[TriLUG] Cheap Backup
jbebel at ncsu.edu
Tue May 24 13:39:12 EDT 2005
One other alternative is to find a friend who has space and likes music.
He can mirror a copy of your collection and have the benefit of being
able to listen to anything in it whenever he wants. Of course this may
be difficult, since there aren't too many people with 500 GB of space
lying around, and probably even fewer that will have similar tastes in
music to you. But with 500 GB, you probably have a wide variety of
tastes. Then you could just split them up by genres, and find a friend
who likes each one, letting them each mirror just that portion of the
collection. If you have some music no one else likes, you can either
delete it because it sucks, or you can use the external drive method
since you shouldn't have too much left. Unless all your music sucks.
Of course I think most of this idea is absurd. I just had to say it.
I'd still recommend RAID, but if you can, an off-site complete mirror is
the best protection you can have. I share a smaller music collection
between friends, and it exists in full on a few different servers.
Joel Ebel wrote:
> Since he stated he has over 500 GB of mp3's, backing them all up to a
> single external USB drive would become difficult and expensive. In
> fact, the only 500 GB drive I can find id the LaCie BigDisk external
> drive. It's quite expensive ($374) Since he already has 500 GB of
> mp3's, this may or may not even fit, and doesn't leave any room for
> expansion. And he will still need to purchase enough drives to store
> 500 GB on his server, which will require multiple disks since I don't
> see any internal 500 GB drives available. (What do they use inside the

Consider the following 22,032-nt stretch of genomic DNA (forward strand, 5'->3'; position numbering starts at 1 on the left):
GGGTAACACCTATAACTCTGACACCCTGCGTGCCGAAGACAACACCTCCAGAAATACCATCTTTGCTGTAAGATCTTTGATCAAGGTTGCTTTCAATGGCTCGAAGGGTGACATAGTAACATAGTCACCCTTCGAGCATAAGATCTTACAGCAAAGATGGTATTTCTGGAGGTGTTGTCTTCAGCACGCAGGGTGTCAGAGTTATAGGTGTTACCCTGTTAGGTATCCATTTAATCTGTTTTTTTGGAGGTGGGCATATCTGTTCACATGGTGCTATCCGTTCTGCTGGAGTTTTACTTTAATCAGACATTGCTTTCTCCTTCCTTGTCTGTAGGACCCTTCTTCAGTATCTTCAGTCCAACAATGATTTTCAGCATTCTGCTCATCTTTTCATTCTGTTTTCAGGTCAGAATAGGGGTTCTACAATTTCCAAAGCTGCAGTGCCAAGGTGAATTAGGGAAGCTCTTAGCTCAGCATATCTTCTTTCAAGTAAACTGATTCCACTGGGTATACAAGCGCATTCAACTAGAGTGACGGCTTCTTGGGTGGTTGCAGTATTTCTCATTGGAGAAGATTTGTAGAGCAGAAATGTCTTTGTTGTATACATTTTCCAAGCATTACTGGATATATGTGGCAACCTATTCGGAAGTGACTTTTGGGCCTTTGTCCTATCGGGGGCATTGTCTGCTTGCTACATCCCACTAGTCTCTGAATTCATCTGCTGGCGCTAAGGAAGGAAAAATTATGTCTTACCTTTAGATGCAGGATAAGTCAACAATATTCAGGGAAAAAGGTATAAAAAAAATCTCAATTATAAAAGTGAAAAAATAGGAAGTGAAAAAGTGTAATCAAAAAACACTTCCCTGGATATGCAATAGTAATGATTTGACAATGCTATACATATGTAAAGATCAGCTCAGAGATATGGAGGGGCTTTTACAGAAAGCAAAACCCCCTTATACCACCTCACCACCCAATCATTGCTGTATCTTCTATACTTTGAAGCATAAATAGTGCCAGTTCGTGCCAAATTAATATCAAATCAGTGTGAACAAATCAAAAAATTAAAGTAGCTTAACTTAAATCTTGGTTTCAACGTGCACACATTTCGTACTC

> LaCie BigDisk??) So he'll either need to buy 2 250 GB drive and the
> LaCie BigDisk and have no room for expansion, costing about $600 or
> purchase 4 200 GB drives and a PCI IDE adapter for about $375 total and
> have an extra 100 GB to expand into.
> External USB drives are a convenient method of backups, but in this
> case, I think a good RAID 5 is much more cost effective and appropriate
> for the size of data. Normally I would say that RAID is not a
> replacement for good backups, but in this case, the reasons needed for a
> backup instead of a RAID are lessened. Accidental file deletion is
> probably unlikely in an mp3 archive, and the expense of protecting
> against that just isn't worth it. Protecting against hardware failure
> should be the primary concern. If in the future, a separate backup
> becomes a possibility both financially and physically (disks get big
> enough to hold your mp3's) then a backup scenario could be implemented
> as well. But if you're on a budget, the cheapest way to prevent against
> hardware failure will be a single RAID 5 array.
> jbrigman at nc.rr.com wrote:
>>> The cheap backup I use is another disk in a usb/firewire
>>> external case (from other postings they're at Intrex,
>>> I got mine at DealSonic). I plug it in once a week and
>>> sync everything. Sure disks are unreliable, but they're
>>> cheap and at a hour or two a week, it's going to get too
>>> small before it dies. When you want a new disk, just
>>> pop the case open and replace the disk.
>> I have to second Joe's comment about using an external USB 2.0 or
>> better disk drive for backups. Works like a champ, is fast, and if you
>> do it right, you've got an image of your source system you can boot
>> from. Whatever O/S you use is almost irrelevant, the convenience is
>> well worth it. Much less work to do if you ever have to restore.
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